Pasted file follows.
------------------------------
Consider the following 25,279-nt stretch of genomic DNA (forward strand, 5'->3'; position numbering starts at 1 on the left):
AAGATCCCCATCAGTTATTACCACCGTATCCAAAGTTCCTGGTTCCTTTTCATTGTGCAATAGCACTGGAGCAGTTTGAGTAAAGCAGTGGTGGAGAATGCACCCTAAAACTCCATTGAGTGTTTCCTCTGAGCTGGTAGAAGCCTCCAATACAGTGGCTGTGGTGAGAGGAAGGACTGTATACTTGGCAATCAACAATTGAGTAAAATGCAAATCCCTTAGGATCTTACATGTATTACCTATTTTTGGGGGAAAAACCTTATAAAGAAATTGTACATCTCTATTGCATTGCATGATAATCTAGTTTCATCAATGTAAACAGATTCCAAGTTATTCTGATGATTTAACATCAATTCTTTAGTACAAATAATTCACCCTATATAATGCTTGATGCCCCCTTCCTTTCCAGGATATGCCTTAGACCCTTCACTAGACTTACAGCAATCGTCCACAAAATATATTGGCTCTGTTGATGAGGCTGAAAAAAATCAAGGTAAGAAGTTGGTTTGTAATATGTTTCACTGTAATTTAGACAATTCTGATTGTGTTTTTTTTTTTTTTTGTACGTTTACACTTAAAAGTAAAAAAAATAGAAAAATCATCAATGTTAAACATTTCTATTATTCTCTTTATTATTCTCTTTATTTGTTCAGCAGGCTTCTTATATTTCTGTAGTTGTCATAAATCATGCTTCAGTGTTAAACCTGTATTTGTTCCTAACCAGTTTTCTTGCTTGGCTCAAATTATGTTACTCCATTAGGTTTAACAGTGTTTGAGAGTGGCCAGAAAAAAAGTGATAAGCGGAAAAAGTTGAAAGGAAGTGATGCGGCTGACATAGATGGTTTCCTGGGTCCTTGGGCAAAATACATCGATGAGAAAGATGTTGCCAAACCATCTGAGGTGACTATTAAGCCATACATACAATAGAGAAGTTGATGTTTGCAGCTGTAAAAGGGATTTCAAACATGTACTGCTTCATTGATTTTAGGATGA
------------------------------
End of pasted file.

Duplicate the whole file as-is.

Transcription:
Consider the following 25,279-nt stretch of genomic DNA (forward strand, 5'->3'; position numbering starts at 1 on the left):
AAGATCCCCATCAGTTATTACCACCGTATCCAAAGTTCCTGGTTCCTTTTCATTGTGCAATAGCACTGGAGCAGTTTGAGTAAAGCAGTGGTGGAGAATGCACCCTAAAACTCCATTGAGTGTTTCCTCTGAGCTGGTAGAAGCCTCCAATACAGTGGCTGTGGTGAGAGGAAGGACTGTATACTTGGCAATCAACAATTGAGTAAAATGCAAATCCCTTAGGATCTTACATGTATTACCTATTTTTGGGGGAAAAACCTTATAAAGAAATTGTACATCTCTATTGCATTGCATGATAATCTAGTTTCATCAATGTAAACAGATTCCAAGTTATTCTGATGATTTAACATCAATTCTTTAGTACAAATAATTCACCCTATATAATGCTTGATGCCCCCTTCCTTTCCAGGATATGCCTTAGACCCTTCACTAGACTTACAGCAATCGTCCACAAAATATATTGGCTCTGTTGATGAGGCTGAAAAAAATCAAGGTAAGAAGTTGGTTTGTAATATGTTTCACTGTAATTTAGACAATTCTGATTGTGTTTTTTTTTTTTTTTGTACGTTTACACTTAAAAGTAAAAAAAATAGAAAAATCATCAATGTTAAACATTTCTATTATTCTCTTTATTATTCTCTTTATTTGTTCAGCAGGCTTCTTATATTTCTGTAGTTGTCATAAATCATGCTTCAGTGTTAAACCTGTATTTGTTCCTAACCAGTTTTCTTGCTTGGCTCAAATTATGTTACTCCATTAGGTTTAACAGTGTTTGAGAGTGGCCAGAAAAAAAGTGATAAGCGGAAAAAGTTGAAAGGAAGTGATGCGGCTGACATAGATGGTTTCCTGGGTCCTTGGGCAAAATACATCGATGAGAAAGATGTTGCCAAACCATCTGAGGTGACTATTAAGCCATACATACAATAGAGAAGTTGATGTTTGCAGCTGTAAAAGGGATTTCAAACATGTACTGCTTCATTGATTTTAGGATGA